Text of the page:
Abstracts are welcome around the three main themes and beyond and if anyone has an idea for a paper you are invited to contact the organizer before 30 November 2010. Similarly if anyone is interested in attending the conference the organizer would like to hear from you. Contact is:


Saturday morning seminars are once again a feature of Nottinghamshire Local History. The seminar programme is lead by Professor John Beckett and he is supported by a small Committee of mainly Thoroton Society members.

Held in the School of History, Lenton Grove on the University of Nottingham's main campus they commence at 10.00 a.m. and finish about 12.30 p.m. The dates for 2011 coincide with the dates of Thoroton Society lectures because many people like to attend both.

The cost of the seminar is £5.00 which includes tea/coffee and biscuits during the break.

8 January 2011 Mark Page: Corby to 1870: Agriculture, Industry, and Common Right in a Woodland Community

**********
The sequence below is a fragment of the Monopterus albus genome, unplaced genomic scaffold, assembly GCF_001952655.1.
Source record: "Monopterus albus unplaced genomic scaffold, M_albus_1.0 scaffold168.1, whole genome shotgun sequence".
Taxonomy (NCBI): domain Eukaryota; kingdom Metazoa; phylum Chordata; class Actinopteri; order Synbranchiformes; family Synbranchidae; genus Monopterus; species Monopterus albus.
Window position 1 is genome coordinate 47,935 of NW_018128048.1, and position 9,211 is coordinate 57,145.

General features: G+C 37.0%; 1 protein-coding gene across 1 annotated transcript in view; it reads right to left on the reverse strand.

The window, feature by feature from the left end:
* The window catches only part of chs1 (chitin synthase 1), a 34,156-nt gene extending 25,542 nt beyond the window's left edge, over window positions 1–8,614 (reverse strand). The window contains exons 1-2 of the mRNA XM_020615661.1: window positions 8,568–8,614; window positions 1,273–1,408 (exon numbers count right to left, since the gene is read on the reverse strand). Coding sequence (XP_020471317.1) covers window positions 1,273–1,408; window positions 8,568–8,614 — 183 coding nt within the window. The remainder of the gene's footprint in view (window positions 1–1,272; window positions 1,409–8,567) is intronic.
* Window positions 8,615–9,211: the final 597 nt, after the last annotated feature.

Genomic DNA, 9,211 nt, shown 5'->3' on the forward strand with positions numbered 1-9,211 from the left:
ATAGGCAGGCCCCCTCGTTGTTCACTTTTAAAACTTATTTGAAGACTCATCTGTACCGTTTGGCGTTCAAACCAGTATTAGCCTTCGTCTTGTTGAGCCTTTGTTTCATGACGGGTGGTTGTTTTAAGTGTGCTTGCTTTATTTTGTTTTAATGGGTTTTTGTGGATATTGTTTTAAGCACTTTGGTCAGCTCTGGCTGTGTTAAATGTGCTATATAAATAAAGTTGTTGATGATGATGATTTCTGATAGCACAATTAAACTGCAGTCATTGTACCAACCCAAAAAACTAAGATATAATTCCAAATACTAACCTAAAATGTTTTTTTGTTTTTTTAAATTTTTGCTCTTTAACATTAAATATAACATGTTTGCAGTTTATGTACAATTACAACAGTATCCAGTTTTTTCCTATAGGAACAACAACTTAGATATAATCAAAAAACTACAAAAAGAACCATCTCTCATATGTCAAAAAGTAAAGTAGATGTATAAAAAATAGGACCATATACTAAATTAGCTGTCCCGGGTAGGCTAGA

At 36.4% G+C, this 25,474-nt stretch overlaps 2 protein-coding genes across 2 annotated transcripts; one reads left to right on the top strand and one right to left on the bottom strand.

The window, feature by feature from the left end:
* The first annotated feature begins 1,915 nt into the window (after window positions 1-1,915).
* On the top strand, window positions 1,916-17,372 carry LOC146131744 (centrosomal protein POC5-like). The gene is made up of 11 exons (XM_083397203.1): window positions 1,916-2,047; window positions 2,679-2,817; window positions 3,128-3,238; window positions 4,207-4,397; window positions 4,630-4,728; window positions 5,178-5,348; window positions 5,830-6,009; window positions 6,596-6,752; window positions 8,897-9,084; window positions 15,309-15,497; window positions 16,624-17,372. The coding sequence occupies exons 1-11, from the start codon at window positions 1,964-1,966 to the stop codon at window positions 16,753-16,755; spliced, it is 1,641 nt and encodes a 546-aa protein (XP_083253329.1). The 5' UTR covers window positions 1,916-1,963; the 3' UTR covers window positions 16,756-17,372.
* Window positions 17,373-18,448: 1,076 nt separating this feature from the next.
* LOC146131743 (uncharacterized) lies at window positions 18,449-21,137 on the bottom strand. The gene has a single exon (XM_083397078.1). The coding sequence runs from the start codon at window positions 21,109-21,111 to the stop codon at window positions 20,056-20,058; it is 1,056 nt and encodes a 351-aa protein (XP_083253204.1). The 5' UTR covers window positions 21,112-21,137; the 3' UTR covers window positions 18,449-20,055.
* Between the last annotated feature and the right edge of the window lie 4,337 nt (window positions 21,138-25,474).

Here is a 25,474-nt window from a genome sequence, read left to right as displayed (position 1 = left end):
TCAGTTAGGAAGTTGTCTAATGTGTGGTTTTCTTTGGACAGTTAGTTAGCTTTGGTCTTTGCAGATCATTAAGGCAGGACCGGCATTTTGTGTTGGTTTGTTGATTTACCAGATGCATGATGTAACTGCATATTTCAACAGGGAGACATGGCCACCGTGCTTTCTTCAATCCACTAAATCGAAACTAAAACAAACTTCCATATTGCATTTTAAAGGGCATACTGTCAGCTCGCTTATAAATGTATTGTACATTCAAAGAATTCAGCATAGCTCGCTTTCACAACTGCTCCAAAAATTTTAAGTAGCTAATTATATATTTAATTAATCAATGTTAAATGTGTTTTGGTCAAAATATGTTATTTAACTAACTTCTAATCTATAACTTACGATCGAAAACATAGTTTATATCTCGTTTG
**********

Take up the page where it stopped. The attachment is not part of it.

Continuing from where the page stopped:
12 February 2011 Jenny Alexander: The Priories and the Rockeries: researching Felley and Thurgarton Priories in Nottinghamshire
12 March 2011 David Hey: Surnames, DNA and Family History


The Nottingham Civic Society Newsletter number 143 has been received.

The newsletters are always worth reading, well illustrated and containing interesting information about the City and its buildings, past, present and future.

This issue contains a review of the newly completed alterations to the Newton and Arkwright buildings of the Nottingham Trent University's city campus, and the Cross Keys building (formerly the Town Arms) at Trent Bridge. There are other interesting articles and features.

Do find a copy to read or, even better, support the Civic Society by becoming a member.

Who Do You Think You Are?

Did you catch the BBC One family history programme Who Do You Think You Are? in August when it featured Alexander Armstrong? If not you missed a lengthy interview with our Chairman, Professor John Beckett who was able to guide him through members of the Boughton family. John's appearance was reported in the Nottingham Evening Post of 20 August with a page long feature and photograph of John.